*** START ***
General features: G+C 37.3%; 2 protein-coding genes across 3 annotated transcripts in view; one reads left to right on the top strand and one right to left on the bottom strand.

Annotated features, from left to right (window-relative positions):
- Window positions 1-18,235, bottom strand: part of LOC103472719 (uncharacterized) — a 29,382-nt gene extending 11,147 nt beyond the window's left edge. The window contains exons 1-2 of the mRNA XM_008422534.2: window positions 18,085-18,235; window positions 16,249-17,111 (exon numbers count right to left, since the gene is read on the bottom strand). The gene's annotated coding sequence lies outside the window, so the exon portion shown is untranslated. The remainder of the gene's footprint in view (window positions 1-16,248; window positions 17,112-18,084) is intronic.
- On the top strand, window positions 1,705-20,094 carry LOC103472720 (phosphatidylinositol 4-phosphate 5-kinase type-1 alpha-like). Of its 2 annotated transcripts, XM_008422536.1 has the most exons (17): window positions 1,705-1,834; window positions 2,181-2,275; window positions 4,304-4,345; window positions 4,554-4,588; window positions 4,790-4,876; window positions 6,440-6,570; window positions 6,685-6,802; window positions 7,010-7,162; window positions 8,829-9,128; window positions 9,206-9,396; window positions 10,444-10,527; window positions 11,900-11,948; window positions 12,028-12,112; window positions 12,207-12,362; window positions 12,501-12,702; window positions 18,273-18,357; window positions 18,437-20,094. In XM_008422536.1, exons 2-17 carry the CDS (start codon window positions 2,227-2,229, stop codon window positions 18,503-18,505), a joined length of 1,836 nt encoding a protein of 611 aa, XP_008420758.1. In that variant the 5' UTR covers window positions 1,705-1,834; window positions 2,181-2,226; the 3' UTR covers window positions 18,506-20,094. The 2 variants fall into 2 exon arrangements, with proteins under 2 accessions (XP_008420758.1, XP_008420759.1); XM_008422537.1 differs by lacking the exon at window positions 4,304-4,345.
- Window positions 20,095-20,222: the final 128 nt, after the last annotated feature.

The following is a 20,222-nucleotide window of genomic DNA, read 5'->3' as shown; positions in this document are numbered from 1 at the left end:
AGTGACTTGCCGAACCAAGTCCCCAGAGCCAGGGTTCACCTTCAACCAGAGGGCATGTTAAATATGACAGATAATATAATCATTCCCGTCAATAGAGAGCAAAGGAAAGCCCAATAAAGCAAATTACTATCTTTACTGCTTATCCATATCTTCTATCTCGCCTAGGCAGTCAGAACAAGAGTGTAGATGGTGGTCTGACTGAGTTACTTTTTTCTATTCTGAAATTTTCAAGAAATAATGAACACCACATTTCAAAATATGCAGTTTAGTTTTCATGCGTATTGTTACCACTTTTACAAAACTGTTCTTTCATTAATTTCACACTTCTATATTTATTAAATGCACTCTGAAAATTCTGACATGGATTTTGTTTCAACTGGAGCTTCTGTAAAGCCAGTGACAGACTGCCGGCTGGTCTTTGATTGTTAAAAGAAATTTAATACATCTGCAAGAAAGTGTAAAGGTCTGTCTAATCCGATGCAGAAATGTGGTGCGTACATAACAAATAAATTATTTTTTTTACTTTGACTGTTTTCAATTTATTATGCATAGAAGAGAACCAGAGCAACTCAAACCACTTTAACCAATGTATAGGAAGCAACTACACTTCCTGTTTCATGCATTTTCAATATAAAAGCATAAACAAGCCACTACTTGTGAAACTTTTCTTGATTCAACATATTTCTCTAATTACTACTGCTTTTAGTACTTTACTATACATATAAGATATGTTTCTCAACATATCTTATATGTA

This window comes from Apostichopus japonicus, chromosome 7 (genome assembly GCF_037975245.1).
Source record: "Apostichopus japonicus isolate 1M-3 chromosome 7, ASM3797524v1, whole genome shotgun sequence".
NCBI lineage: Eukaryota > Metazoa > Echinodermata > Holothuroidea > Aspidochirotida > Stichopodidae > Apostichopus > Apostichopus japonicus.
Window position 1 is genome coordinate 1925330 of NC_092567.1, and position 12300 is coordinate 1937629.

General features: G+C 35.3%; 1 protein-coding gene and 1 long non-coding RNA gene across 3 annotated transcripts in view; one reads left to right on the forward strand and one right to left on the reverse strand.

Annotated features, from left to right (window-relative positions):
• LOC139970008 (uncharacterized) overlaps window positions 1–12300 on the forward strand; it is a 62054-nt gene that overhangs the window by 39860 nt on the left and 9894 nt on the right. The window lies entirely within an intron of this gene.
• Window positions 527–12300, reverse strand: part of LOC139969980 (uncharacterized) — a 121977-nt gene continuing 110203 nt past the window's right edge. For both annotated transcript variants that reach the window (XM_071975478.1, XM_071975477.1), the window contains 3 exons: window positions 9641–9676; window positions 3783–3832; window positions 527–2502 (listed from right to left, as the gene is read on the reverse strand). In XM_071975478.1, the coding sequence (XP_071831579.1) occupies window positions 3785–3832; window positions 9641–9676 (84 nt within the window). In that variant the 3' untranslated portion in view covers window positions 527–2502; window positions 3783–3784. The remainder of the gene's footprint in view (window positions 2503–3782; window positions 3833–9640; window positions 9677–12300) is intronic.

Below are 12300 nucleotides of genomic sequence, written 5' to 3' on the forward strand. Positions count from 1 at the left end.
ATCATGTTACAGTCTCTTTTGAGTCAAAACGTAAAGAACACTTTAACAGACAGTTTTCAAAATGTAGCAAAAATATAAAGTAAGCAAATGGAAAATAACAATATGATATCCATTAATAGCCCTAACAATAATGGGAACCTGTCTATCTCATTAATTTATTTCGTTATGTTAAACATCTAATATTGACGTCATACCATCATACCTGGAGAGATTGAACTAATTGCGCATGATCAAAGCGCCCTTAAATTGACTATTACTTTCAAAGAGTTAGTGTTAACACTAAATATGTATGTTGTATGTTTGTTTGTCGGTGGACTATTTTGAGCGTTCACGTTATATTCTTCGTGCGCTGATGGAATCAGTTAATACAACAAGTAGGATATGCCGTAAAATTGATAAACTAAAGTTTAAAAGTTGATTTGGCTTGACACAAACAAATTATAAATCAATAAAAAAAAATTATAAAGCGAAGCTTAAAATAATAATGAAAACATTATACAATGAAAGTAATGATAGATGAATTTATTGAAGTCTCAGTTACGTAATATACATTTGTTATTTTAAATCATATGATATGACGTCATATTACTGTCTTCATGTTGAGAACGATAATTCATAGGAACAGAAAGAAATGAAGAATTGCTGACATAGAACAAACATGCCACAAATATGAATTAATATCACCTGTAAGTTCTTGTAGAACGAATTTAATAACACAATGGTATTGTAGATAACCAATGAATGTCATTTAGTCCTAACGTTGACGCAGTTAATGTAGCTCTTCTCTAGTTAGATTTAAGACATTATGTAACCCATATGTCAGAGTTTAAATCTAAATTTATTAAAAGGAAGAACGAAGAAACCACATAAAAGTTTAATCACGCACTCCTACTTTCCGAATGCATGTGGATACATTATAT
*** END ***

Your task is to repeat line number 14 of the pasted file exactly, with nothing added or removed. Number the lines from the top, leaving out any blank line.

• LOC139970008 (uncharacterized) overlaps window positions 1–12300 on the forward strand; it is a 62054-nt gene that overhangs the window by 39860 nt on the left and 9894 nt on the right. The window lies entirely within an intron of this gene.